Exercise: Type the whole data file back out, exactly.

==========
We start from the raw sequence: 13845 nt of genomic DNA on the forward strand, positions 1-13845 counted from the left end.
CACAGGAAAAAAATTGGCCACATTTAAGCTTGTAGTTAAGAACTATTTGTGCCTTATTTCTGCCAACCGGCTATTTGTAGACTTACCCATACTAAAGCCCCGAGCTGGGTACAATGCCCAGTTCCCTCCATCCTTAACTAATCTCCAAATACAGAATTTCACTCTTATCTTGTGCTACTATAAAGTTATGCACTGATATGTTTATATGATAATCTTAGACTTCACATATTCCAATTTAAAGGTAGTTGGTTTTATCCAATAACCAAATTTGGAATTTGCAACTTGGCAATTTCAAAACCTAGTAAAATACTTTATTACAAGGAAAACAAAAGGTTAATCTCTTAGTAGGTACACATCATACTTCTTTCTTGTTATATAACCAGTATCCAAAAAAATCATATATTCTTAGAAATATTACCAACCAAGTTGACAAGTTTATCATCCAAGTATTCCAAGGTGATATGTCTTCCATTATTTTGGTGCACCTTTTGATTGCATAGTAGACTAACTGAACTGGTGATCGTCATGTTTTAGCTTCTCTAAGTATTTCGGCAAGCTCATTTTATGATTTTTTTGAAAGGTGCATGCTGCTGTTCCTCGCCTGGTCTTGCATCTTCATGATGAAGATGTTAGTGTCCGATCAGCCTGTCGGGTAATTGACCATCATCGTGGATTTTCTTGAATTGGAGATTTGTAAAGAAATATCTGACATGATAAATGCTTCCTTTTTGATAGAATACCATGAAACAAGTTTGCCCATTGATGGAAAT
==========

We start from the raw sequence: 13845 nt of genomic DNA on the forward strand, positions 1-13845 counted from the left end.
CACAGGAAAAAAATTGGCCACATTTAAGCTTGTAGTTAAGAACTATTTGTGCCTTATTTCTGCCAACCGGCTATTTGTAGACTTACCCATACTAAAGCCCCGAGCTGGGTACAATGCCCAGTTCCCTCCATCCTTAACTAATCTCCAAATACAGAATTTCACTCTTATCTTGTGCTACTATAAAGTTATGCACTGATATGTTTATATGATAATCTTAGACTTCACATATTCCAATTTAAAGGTAGTTGGTTTTATCCAATAACCAAATTTGGAATTTGCAACTTGGCAATTTCAAAACCTAGTAAAATACTTTATTACAAGGAAAACAAAAGGTTAATCTCTTAGTAGGTACACATCATACTTCTTTCTTGTTATATAACCAGTATCCAAAAAAATCATATATTCTTAGAAATATTACCAACCAAGTTGACAAGTTTATCATCCAAGTATTCCAAGGTGATATGTCTTCCATTATTTTGGTGCACCTTTTGATTGCATAGTAGACTAACTGAACTGGTGATCGTCATGTTTTAGCTTCTCTAAGTATTTCGGCAAGCTCATTTTATGATTTTTTTGAAAGGTGCATGCTGCTGTTCCTCGCCTGGTCTTGCATCTTCATGATGAAGATGTTAGTGTCCGATCAGCCTGTCGGGTAATTGACCATCATCGTGGATTTTCTTGAATTGGAGATTTGTAAAGAAATATCTGACATGATAAATGCTTCCTTTTTGATAGAATACCATGAAACAAGTTTGCCCATTGATGGAAAT